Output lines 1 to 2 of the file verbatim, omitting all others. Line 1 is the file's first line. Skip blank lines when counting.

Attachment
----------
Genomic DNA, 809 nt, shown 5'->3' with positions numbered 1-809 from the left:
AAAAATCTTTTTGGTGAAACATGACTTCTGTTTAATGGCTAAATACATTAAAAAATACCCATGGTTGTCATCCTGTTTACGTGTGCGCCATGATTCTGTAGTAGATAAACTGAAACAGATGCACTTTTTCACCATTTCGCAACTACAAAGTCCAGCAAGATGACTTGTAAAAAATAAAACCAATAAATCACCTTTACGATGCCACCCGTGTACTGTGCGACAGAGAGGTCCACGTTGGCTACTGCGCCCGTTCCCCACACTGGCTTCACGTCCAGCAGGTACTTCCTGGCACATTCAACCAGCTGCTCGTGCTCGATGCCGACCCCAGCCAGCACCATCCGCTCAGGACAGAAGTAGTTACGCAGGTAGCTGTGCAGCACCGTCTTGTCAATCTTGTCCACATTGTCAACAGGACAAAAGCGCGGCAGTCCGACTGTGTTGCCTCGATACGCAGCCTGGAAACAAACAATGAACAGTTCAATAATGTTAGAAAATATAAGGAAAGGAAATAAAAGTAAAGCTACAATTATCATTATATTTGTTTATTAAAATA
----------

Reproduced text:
Genomic DNA, 809 nt, shown 5'->3' with positions numbered 1-809 from the left:
AAAAATCTTTTTGGTGAAACATGACTTCTGTTTAATGGCTAAATACATTAAAAAATACCCATGGTTGTCATCCTGTTTACGTGTGCGCCATGATTCTGTAGTAGATAAACTGAAACAGATGCACTTTTTCACCATTTCGCAACTACAAAGTCCAGCAAGATGACTTGTAAAAAATAAAACCAATAAATCACCTTTACGATGCCACCCGTGTACTGTGCGACAGAGAGGTCCACGTTGGCTACTGCGCCCGTTCCCCACACTGGCTTCACGTCCAGCAGGTACTTCCTGGCACATTCAACCAGCTGCTCGTGCTCGATGCCGACCCCAGCCAGCACCATCCGCTCAGGACAGAAGTAGTTACGCAGGTAGCTGTGCAGCACCGTCTTGTCAATCTTGTCCACATTGTCAACAGGACAAAAGCGCGGCAGTCCGACTGTGTTGCCTCGATACGCAGCCTGGAAACAAACAATGAACAGTTCAATAATGTTAGAAAATATAAGGAAAGGAAATAAAAGTAAAGCTACAATTATCATTATATTTGTTTATTAAAATA